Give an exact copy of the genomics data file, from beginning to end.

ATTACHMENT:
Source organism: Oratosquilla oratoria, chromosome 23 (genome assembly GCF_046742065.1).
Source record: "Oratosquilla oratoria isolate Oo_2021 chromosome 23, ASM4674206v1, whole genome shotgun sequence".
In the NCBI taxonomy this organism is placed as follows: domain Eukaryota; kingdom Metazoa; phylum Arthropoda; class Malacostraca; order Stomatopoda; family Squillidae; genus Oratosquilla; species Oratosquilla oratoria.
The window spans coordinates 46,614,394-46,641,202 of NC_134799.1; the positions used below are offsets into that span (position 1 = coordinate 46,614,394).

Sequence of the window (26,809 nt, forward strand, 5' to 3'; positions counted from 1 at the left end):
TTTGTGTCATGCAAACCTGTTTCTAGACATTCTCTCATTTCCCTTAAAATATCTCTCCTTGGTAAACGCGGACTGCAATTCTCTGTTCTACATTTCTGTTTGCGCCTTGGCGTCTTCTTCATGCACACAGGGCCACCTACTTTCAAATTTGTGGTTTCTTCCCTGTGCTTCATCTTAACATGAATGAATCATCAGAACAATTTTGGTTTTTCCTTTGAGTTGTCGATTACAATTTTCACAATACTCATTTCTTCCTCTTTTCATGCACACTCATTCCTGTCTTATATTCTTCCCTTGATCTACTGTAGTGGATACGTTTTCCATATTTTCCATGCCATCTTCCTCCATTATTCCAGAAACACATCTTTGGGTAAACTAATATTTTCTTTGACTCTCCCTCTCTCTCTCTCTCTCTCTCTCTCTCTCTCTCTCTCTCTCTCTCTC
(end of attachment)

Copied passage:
Source organism: Oratosquilla oratoria, chromosome 23 (genome assembly GCF_046742065.1).
Source record: "Oratosquilla oratoria isolate Oo_2021 chromosome 23, ASM4674206v1, whole genome shotgun sequence".
In the NCBI taxonomy this organism is placed as follows: domain Eukaryota; kingdom Metazoa; phylum Arthropoda; class Malacostraca; order Stomatopoda; family Squillidae; genus Oratosquilla; species Oratosquilla oratoria.
The window spans coordinates 46,614,394-46,641,202 of NC_134799.1; the positions used below are offsets into that span (position 1 = coordinate 46,614,394).

Sequence of the window (26,809 nt, forward strand, 5' to 3'; positions counted from 1 at the left end):
TTTGTGTCATGCAAACCTGTTTCTAGACATTCTCTCATTTCCCTTAAAATATCTCTCCTTGGTAAACGCGGACTGCAATTCTCTGTTCTACATTTCTGTTTGCGCCTTGGCGTCTTCTTCATGCACACAGGGCCACCTACTTTCAAATTTGTGGTTTCTTCCCTGTGCTTCATCTTAACATGAATGAATCATCAGAACAATTTTGGTTTTTCCTTTGAGTTGTCGATTACAATTTTCACAATACTCATTTCTTCCTCTTTTCATGCACACTCATTCCTGTCTTATATTCTTCCCTTGATCTACTGTAGTGGATACGTTTTCCATATTTTCCATGCCATCTTCCTCCATTATTCCAGAAACACATCTTTGGGTAAACTAATATTTTCTTTGACTCTCCCTCTCTCTCTCTCTCTCTCTCTCTCTCTCTCTCTCTCTCTCTCTCTC